COLUMBUS (WCMH) — In the wake of this week’s car and knife attack at Ohio State University, services at the Abubakar Assidiq Mosque and Islamic Center Friday focused on the importance of good communication between parents and their children.
Officials say Abdul Razak Ali Artan, an 18-year-old OSU student, drove a car into a crowd of people on campus and then got out and started cutting people with a butcher knife.
Artan was born in Somalia and spent several years in a refugee camp in Pakistan before coming to Columbus. He lived with his family just a short walk from the Abubakar, mosque but was not known to staff members there.
In his sermon, mosque director Horsed Nooh said Islamaphobia is higher now in the United States than it was after the Sept. 11 attacks. Nooh said it’s critical for parents to have good communication with their children.
“More than 90 percent of radicalization is online,” Nooh said. “Because of all these iPhones and iPads and all of these computers, regardless of the effort of the mosque and Islamic centers, they can easily be radicalized within their bedroom.”
Mohamed Diini travels around the world to speak about the need for more programs for Islamic youth.
He says Islamic centers “need to bring about new classes, new thoughts, and new ways of engaging young people because you can’t be doing the same old stuff that we’ve been doing for the past 50 years because that doesn’t work – we’ve seen it not working,” Diini said.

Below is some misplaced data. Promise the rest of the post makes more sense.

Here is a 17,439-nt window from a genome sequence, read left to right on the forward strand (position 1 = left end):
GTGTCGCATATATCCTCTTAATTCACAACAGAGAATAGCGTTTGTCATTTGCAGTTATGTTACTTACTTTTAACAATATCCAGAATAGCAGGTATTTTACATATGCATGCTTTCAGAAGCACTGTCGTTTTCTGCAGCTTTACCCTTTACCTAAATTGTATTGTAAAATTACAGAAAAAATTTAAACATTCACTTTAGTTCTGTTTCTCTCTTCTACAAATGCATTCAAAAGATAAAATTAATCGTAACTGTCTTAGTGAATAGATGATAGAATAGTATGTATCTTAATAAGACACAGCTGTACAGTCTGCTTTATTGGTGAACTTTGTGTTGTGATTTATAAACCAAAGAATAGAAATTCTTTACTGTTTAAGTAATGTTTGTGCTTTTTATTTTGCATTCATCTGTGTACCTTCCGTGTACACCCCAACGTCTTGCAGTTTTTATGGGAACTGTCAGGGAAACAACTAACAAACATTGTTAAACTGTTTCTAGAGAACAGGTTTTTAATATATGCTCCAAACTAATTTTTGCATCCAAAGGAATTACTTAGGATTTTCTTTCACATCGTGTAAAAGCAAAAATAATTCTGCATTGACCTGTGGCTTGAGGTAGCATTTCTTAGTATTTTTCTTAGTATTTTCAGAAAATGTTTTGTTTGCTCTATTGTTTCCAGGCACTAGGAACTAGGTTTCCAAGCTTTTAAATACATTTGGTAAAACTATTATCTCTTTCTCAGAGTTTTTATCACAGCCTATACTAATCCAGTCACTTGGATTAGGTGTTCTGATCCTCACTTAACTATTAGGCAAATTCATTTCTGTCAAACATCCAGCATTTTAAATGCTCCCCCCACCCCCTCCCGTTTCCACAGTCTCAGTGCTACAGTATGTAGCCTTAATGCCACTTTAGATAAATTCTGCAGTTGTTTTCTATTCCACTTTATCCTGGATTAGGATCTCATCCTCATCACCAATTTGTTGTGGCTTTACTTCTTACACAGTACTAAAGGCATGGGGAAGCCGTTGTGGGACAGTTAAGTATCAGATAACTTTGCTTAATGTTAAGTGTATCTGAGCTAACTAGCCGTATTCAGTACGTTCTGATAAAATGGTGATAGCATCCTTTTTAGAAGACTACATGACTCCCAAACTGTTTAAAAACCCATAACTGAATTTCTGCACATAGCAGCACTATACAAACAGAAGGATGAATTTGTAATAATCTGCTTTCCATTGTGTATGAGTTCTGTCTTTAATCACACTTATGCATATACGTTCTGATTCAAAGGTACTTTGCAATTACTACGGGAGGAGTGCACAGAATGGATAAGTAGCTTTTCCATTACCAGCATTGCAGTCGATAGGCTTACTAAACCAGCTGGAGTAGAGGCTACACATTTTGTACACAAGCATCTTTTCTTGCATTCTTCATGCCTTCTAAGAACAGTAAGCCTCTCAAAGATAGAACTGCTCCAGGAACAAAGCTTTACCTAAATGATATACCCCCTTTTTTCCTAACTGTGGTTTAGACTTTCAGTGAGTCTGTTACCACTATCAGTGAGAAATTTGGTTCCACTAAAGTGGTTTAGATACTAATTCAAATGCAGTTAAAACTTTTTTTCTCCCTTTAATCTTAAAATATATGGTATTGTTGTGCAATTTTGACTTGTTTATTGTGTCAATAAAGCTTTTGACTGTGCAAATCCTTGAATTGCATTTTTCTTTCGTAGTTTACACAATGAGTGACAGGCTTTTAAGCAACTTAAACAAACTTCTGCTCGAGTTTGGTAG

Diini who lives in Columbus and is a graduate of the Ohio State University said it was sad watching the events unfold Monday morning.
“It was un-Somali, it was un-American, it was un-Muslim and it was inhumane.”
Mohamed Haji, a 21-year-old Somali immigrant and student at Columbus State Community College, says he has not felt any backlash from Monday’s events.
“It drives me to be a better Muslim, just to show the people around me that we’re not this, we’re better than this,” Haji said. “We have a sense of identity. We are not just a religion. It’s a way of life.”